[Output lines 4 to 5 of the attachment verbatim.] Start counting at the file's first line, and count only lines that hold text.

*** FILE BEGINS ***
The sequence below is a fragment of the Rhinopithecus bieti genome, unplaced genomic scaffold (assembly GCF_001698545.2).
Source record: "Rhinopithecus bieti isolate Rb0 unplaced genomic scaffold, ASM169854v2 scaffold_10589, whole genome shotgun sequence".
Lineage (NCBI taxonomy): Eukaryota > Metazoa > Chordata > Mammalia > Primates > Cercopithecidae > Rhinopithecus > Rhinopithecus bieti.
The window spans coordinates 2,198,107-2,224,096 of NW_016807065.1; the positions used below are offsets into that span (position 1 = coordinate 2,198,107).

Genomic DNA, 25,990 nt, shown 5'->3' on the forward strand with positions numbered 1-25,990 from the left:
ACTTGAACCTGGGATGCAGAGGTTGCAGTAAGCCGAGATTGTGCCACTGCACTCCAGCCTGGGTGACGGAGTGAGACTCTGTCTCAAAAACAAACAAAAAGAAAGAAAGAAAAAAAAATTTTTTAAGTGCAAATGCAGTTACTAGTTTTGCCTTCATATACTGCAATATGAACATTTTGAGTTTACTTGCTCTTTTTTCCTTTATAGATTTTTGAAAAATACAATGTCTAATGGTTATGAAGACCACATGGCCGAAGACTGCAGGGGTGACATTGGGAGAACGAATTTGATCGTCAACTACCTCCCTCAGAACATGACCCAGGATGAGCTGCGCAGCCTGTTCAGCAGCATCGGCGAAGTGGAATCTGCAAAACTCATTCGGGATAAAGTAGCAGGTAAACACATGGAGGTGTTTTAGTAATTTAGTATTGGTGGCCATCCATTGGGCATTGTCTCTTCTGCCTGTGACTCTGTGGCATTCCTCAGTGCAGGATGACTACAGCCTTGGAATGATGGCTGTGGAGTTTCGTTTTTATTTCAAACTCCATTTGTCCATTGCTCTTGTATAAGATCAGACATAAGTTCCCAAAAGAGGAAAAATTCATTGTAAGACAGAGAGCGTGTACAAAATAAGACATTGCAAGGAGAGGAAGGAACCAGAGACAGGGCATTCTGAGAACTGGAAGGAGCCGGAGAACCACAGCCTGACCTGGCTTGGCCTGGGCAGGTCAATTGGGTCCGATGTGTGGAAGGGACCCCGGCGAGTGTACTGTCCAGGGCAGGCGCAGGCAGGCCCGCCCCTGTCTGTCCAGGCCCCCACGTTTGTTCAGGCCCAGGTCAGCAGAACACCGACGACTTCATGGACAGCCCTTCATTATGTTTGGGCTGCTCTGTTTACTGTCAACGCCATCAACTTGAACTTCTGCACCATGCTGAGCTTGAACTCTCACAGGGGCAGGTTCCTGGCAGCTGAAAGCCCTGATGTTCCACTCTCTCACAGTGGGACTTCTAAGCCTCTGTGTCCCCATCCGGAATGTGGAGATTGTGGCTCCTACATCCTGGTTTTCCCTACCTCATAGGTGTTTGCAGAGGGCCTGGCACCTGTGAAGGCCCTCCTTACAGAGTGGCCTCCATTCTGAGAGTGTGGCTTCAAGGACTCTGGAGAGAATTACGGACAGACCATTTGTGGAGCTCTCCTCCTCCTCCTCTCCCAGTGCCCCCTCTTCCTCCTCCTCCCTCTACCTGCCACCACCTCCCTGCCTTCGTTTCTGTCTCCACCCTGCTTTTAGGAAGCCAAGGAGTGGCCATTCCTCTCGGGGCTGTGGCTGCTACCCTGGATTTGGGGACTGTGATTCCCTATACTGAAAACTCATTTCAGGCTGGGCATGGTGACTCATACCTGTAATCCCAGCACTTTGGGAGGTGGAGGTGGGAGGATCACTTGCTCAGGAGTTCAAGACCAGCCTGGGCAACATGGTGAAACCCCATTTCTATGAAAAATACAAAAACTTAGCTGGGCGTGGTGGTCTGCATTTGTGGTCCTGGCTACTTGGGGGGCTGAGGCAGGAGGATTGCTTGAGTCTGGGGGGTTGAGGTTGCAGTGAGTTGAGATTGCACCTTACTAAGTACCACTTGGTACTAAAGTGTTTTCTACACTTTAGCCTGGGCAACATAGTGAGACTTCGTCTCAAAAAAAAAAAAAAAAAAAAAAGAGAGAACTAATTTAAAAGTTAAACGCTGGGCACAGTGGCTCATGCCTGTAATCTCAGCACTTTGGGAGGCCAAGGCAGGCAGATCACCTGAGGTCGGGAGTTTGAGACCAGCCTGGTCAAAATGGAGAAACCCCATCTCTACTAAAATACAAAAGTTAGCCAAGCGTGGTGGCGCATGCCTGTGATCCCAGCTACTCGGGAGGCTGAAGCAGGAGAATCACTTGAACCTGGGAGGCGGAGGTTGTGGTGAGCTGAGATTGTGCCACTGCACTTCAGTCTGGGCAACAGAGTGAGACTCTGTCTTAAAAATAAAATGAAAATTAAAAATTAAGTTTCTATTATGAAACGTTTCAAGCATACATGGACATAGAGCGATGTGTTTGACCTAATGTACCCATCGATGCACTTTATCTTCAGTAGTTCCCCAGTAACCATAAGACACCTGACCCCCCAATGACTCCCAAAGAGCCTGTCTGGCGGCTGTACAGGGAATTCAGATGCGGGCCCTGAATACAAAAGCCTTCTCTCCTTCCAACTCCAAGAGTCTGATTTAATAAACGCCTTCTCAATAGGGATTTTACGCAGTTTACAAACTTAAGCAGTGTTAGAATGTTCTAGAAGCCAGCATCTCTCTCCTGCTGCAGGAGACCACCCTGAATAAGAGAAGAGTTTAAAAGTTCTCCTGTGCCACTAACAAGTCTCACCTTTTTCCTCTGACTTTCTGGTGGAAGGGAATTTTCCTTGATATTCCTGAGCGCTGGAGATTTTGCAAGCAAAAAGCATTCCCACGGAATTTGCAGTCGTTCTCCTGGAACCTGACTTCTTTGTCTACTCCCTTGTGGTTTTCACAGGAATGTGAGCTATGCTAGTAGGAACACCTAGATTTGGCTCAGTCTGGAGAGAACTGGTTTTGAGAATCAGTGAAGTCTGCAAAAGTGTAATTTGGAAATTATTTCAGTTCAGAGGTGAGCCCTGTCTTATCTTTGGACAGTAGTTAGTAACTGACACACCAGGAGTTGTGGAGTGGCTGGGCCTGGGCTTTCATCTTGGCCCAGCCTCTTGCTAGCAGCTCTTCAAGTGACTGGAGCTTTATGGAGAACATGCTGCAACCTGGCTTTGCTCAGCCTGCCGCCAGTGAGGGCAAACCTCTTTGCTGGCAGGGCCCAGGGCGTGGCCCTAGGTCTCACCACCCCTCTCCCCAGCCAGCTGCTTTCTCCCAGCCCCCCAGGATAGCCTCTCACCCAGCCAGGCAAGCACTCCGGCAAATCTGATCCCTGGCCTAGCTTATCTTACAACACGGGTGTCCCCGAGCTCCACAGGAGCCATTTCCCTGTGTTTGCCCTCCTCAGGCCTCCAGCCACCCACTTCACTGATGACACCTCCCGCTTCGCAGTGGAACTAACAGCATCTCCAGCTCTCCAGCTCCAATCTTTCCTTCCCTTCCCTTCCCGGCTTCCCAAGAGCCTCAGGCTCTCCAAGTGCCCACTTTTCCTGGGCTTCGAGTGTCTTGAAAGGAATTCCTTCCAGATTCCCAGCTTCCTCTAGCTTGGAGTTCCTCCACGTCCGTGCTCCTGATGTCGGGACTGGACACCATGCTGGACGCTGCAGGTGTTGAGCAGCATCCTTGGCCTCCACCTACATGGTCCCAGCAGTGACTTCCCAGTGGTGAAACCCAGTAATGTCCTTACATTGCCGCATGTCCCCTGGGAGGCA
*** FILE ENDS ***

The window spans coordinates 2,198,107-2,224,096 of NW_016807065.1; the positions used below are offsets into that span (position 1 = coordinate 2,198,107).

Genomic DNA, 25,990 nt, shown 5'->3' on the forward strand with positions numbered 1-25,990 from the left: